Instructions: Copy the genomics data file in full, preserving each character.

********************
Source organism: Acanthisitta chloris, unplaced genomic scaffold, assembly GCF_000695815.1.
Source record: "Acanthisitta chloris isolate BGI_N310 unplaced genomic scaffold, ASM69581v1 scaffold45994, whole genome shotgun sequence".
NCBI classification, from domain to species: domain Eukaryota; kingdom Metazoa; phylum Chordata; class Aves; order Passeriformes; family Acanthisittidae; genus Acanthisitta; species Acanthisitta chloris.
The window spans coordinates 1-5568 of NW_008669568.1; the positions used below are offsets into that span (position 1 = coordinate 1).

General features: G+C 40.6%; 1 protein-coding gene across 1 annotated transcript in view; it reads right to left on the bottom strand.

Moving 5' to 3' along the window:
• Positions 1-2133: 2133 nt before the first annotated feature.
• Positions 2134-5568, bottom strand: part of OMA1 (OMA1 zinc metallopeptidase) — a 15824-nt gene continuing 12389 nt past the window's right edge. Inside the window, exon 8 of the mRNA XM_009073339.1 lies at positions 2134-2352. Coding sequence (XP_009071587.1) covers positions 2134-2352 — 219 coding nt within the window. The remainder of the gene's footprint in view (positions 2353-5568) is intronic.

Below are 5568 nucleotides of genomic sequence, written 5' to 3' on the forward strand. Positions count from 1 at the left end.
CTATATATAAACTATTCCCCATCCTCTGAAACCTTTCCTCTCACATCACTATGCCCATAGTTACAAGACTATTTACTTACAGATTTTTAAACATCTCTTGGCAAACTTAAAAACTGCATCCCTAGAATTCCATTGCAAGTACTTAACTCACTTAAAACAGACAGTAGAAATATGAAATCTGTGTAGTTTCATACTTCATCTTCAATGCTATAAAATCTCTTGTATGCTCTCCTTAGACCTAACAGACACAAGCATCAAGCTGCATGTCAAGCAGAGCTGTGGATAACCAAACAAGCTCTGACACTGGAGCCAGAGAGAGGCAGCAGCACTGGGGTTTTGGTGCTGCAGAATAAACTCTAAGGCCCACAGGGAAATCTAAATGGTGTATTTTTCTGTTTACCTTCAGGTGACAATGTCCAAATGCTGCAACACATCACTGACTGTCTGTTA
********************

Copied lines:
Source organism: Acanthisitta chloris, unplaced genomic scaffold, assembly GCF_000695815.1.
Source record: "Acanthisitta chloris isolate BGI_N310 unplaced genomic scaffold, ASM69581v1 scaffold45994, whole genome shotgun sequence".
NCBI classification, from domain to species: domain Eukaryota; kingdom Metazoa; phylum Chordata; class Aves; order Passeriformes; family Acanthisittidae; genus Acanthisitta; species Acanthisitta chloris.
The window spans coordinates 1-5568 of NW_008669568.1; the positions used below are offsets into that span (position 1 = coordinate 1).

General features: G+C 40.6%; 1 protein-coding gene across 1 annotated transcript in view; it reads right to left on the bottom strand.

Moving 5' to 3' along the window:
• Positions 1-2133: 2133 nt before the first annotated feature.
• Positions 2134-5568, bottom strand: part of OMA1 (OMA1 zinc metallopeptidase) — a 15824-nt gene continuing 12389 nt past the window's right edge. Inside the window, exon 8 of the mRNA XM_009073339.1 lies at positions 2134-2352. Coding sequence (XP_009071587.1) covers positions 2134-2352 — 219 coding nt within the window. The remainder of the gene's footprint in view (positions 2353-5568) is intronic.

Below are 5568 nucleotides of genomic sequence, written 5' to 3' on the forward strand. Positions count from 1 at the left end.
CTATATATAAACTATTCCCCATCCTCTGAAACCTTTCCTCTCACATCACTATGCCCATAGTTACAAGACTATTTACTTACAGATTTTTAAACATCTCTTGGCAAACTTAAAAACTGCATCCCTAGAATTCCATTGCAAGTACTTAACTCACTTAAAACAGACAGTAGAAATATGAAATCTGTGTAGTTTCATACTTCATCTTCAATGCTATAAAATCTCTTGTATGCTCTCCTTAGACCTAACAGACACAAGCATCAAGCTGCATGTCAAGCAGAGCTGTGGATAACCAAACAAGCTCTGACACTGGAGCCAGAGAGAGGCAGCAGCACTGGGGTTTTGGTGCTGCAGAATAAACTCTAAGGCCCACAGGGAAATCTAAATGGTGTATTTTTCTGTTTACCTTCAGGTGACAATGTCCAAATGCTGCAACACATCACTGACTGTCTGTTA